Today I went to my favourite library with my sketchbook and looked for a book with a lot ot pictures of mammals, as I wanted to put into practice a few tips from John Muir Laws’ lesson. Here are the results:
I observed attentively before starting with the drawing, and then drew the outline very fast (1 or 2 minutes maximum). I didn’t use the eraser, just drew more lines. I tried to notice proportions, so that few pencil strokes could suggest the species, without the help of colour or surrounding habitat.
I am quite happy with the result, given that it’s the first time I draw most of these species in a realistic way (I have drew some in cartoon style before). My next step is to work on the outline, adding details (fur texture, eyes, precise shapes of legs/head/body/tail, 3D suggestion through line width). Stay tuned for next posts!
I already knew I didn’t share the same opinion on mistakes with most other people, but only recently I saw it as a sincere misunderstanding.
My upbringing made me hate mistakes. It made me see mistakes as the result of sloppiness, lack of concentration, lack of accurate preparation. It was not imaginable that mistakes can happen despite the best planning: it was always the sign for improving something. I started to fight mistakes with the goal of eliminating them all – I didn’t know it was an impossible feat, but it looked good, because I was always trying to improve!
Sometimes other people would tell me: “Don’t be such a perfectionist! You are allowed to make mistakes!”, but my mind couldn’t understand it properly. There was this translation in my head:
You should be OK with making mistakes from time to time! , which became:
You should be OK with being careless from time to time!
This misunderstanding would not happen with these more articulate explanations:
There are different kind of mistakes and some can be prevented with better preparation, others depend on variables you can’t control (the weather, the audience’s mood, the company’s financial stability…), so your careful preparation could not lead to the best outcome. Afterwards, you can search for the source of the failure: it it’s something you could reasonably prevent, work on that; if not, you comfort yourself with the fact that you did your best.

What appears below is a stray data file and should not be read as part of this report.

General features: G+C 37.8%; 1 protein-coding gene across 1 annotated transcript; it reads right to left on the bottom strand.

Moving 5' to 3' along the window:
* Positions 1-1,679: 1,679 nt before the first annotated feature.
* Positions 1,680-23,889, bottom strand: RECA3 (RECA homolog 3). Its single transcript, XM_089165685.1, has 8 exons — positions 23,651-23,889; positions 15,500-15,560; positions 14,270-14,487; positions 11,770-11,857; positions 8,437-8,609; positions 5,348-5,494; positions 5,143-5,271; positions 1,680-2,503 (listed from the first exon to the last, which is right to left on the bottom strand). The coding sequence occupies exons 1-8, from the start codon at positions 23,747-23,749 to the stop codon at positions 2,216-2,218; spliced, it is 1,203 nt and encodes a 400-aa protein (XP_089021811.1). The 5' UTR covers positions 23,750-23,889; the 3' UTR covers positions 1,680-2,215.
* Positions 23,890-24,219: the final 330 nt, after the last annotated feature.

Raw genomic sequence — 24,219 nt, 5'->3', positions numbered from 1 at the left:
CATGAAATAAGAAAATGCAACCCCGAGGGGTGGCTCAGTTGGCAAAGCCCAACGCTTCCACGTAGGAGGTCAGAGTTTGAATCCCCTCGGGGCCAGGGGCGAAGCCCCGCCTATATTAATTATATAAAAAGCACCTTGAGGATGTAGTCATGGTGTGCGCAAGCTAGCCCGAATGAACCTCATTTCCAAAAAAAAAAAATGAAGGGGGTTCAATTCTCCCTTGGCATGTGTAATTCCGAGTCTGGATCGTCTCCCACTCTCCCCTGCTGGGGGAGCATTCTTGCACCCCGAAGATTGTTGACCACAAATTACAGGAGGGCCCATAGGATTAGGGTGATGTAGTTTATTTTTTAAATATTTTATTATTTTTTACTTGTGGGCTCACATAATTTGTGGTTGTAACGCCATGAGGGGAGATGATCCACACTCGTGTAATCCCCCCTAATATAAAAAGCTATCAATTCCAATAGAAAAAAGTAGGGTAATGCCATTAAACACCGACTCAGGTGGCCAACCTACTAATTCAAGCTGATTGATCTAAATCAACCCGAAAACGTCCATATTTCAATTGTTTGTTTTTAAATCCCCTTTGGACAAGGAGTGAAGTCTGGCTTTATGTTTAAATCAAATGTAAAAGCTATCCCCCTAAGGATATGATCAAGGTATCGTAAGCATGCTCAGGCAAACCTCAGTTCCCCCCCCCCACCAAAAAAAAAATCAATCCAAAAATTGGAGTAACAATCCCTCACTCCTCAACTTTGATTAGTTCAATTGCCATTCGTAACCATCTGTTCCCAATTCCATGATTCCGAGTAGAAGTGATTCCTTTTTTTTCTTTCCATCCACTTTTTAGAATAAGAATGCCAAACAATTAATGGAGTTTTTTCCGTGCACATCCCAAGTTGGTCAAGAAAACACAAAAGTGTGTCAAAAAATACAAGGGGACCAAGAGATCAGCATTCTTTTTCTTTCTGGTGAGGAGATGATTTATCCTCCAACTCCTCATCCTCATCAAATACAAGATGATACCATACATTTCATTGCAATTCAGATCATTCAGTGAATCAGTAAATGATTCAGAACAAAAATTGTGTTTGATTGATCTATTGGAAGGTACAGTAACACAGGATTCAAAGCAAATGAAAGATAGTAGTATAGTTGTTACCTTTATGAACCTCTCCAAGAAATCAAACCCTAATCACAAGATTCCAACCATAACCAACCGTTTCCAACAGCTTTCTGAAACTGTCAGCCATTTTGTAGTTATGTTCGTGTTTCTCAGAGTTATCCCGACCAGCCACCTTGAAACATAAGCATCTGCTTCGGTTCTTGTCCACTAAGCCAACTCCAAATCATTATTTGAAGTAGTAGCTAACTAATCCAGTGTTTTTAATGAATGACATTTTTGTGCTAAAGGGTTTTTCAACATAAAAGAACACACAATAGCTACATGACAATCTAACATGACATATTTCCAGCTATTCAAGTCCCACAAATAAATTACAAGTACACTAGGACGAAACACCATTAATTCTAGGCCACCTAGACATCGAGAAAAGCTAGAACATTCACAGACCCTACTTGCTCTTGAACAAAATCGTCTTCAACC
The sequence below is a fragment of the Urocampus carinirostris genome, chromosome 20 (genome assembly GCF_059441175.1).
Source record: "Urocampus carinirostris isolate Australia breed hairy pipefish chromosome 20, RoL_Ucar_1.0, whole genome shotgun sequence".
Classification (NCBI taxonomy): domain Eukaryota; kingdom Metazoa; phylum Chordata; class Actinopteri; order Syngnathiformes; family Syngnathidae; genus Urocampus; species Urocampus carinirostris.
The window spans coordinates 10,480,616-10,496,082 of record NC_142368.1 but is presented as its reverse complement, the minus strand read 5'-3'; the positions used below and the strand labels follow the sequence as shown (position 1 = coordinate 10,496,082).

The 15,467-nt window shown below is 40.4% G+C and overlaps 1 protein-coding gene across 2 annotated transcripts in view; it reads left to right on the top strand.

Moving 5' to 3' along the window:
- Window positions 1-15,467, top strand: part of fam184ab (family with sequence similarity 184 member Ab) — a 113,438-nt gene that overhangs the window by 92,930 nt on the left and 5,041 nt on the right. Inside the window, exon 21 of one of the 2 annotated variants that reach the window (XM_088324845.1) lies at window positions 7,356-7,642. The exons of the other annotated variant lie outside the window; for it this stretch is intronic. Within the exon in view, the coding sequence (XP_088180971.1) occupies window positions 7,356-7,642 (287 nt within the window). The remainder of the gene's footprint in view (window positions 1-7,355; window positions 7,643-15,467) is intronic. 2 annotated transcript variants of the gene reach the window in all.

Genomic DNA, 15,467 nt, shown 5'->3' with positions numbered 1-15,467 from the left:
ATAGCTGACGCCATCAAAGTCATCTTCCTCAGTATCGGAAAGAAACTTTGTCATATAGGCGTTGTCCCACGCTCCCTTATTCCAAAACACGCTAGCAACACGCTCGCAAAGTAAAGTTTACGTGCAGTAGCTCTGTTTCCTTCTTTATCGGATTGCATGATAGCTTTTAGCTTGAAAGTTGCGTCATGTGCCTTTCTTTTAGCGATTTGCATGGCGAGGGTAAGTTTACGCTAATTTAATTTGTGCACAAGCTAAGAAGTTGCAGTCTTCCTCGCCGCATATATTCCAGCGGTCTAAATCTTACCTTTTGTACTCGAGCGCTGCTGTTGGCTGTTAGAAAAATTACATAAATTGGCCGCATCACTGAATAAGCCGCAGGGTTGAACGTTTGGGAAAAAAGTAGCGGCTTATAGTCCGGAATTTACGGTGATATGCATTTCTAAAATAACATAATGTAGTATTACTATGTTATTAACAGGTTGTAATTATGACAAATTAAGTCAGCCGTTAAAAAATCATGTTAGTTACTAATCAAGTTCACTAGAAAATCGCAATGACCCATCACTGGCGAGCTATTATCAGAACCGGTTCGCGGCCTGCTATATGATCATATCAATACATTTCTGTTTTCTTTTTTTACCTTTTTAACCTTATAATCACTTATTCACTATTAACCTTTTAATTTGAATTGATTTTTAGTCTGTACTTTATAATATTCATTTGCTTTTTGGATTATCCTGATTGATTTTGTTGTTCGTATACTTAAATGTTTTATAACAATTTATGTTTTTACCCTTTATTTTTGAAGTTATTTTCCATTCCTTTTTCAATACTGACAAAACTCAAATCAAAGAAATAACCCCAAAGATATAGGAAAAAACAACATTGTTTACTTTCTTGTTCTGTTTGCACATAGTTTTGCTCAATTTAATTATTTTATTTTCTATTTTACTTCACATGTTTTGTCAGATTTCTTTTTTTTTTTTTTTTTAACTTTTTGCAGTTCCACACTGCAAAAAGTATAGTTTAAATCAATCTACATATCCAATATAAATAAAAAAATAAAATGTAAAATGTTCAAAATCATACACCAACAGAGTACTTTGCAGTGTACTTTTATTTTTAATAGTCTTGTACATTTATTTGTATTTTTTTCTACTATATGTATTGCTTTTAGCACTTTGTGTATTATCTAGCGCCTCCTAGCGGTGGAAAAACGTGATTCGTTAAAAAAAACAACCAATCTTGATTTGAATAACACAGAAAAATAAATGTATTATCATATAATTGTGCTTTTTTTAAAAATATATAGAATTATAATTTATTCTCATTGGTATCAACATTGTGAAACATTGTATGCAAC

Even if you can prevent all mistakes (false, but let’s pretend), you should do like all other people who are not perfectionists and let mistakes happen by paying less attention than needed. Try less hard. Make mistakes you could avoid, on purpose. Let others rejoice, because you too look human.
The second explanation appears now to me in all its monstruosity, judgemental arrogance and dangerous implications. I am finally able to accept mistakes that depend on external circumstances, and I am able to accept the mistakes that come from over-working myself to exhaustion – accept them, and see them as warning signs.
Now I can understand Bob Ross and his happy little accidents 🙂
I picked Horsepower by Chad Hanson on Flickr and drew the minimum amount of lines needed to reproduce the scene. I then put one layer of watercolour after the other. I suspect that the paper had to be prepared before painting, because it bent a lot and made a strange effect on the left side. Maybe I used too much water. As a first result, it is not so bad! For sure I need practice in painting uniform surfaces (not like the darkest layer, where you see all brush strokes 🙂 ) but this painting encourages me a lot.